Thursday, May 24, 2001

Boone shelter vies for manager




By Ray Schaefer
Enquirer Contributor

        BURLINGTON — When Joyce Baker became a Boone County animal control officer more than 10 years ago, she did not think ordering supplies, writing quarantine reports and answering telephones would be a major part of her job.

        But then 27,402 people moved to the county and brought their pets.

        If Ms. Baker's boss, animal shelter director Becky Rider, has her way, come July 1 the agency's five animal control officers won't have to spend half their day in the office doing paperwork.

        Ms. Rider has asked Boone County Fiscal Court for a hefty increase in the budget, from the current $322,560 to $430,000.

        “We definitely need more office people,” Ms. Baker said.

        Fiscal Court doesn't have to approve its new budget until June 30, but county finance director Lisa Buerkley said a position for an office manager at the shelter is in the budget. She said the annual salary will be between $23,432 and $30,586.

        Ms. Rider said once an office manager is in, it will free the animal control officers to answer a steadily rising number of calls. She said the number rose from 1,990 in 1995 to last year's 3,279.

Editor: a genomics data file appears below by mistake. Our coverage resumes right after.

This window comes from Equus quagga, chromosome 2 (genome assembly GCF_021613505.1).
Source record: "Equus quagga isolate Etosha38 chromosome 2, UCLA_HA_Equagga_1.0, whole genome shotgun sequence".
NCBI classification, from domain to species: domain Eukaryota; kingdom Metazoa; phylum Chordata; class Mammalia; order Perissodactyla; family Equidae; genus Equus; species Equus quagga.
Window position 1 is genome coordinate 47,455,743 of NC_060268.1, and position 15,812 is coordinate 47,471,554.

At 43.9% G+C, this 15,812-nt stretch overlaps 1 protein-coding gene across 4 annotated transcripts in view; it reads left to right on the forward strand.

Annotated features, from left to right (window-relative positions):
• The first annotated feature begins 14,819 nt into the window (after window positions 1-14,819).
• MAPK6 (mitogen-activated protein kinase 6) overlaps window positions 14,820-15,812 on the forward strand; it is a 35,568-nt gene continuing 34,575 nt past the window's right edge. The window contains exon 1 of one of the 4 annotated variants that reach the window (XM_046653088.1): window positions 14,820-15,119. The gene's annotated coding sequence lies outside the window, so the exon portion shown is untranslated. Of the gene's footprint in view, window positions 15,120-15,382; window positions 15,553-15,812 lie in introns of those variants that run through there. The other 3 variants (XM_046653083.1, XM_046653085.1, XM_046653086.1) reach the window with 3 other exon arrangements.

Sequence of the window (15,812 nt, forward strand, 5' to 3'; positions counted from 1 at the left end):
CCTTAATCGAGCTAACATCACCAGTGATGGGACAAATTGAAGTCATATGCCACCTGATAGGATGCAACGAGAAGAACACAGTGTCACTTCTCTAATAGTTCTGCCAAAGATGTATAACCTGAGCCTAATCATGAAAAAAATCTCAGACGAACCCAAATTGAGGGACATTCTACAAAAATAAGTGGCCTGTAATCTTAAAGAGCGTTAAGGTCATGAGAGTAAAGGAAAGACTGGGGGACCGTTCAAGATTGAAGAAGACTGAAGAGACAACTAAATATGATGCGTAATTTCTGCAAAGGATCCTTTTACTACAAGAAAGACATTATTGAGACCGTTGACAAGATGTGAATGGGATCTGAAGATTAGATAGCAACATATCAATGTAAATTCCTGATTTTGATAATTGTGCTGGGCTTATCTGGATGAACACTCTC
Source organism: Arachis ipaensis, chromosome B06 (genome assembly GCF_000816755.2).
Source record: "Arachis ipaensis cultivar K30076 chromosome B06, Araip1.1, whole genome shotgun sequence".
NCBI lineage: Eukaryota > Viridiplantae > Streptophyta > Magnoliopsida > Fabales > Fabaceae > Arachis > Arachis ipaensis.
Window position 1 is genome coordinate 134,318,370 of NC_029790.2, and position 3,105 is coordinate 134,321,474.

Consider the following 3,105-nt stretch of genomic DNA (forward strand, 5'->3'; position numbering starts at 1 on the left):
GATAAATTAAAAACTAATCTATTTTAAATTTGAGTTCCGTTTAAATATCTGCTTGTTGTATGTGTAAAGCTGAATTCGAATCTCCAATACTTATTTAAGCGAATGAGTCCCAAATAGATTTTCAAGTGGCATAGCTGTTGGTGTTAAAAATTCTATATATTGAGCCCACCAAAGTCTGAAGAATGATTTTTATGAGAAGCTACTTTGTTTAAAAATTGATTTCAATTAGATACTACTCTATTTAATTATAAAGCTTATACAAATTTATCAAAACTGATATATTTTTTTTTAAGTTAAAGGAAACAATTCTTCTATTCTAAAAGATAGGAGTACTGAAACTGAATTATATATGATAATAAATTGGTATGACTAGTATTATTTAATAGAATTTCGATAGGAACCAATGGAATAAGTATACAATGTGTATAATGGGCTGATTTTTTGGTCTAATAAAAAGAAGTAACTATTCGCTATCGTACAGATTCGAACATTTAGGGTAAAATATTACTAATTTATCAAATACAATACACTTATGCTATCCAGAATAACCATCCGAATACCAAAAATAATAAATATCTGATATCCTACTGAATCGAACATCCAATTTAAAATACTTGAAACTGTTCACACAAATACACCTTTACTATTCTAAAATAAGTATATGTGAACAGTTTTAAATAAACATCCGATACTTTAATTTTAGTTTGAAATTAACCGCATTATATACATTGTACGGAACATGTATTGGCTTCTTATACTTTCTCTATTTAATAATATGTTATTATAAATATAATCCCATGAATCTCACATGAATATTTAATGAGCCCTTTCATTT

Ms. Rider said stray dogs and cats comprise the bulk of the calls, but her officers have also rounded up the occasional head of cattle and other animals.

        The major reason for the increase? Boone County's increasing population, which jumped from 57,589 in the 1990 census to just under 86,000 last year.

        Ms. Rider said it's simple math. According to the American Veterinary Medical Association, 58 percent of all homeowners also own pets.

        “As the population increases, so do the number of animals,” Ms. Rider said.

        The number of people who call and visit the shelter has likewise increased.

        According to Ms. Rider, a total of 22,418 people phoned the shelter last year, an increase of 4,404 from 1999.

        The number of shelter visitors increased slightly, from 8,730 in 1999 to 8,899 last year.

        “We're using animal control officers to cover clerical work,” Ms. Rider said.

        She said a $38,000 chunk of the shelter budget would help her officers better get around the county. She said that money would buy a new car and van and replace vehicles that have odometer readings of more than 135,000 and 100,000 miles, respectively.

       



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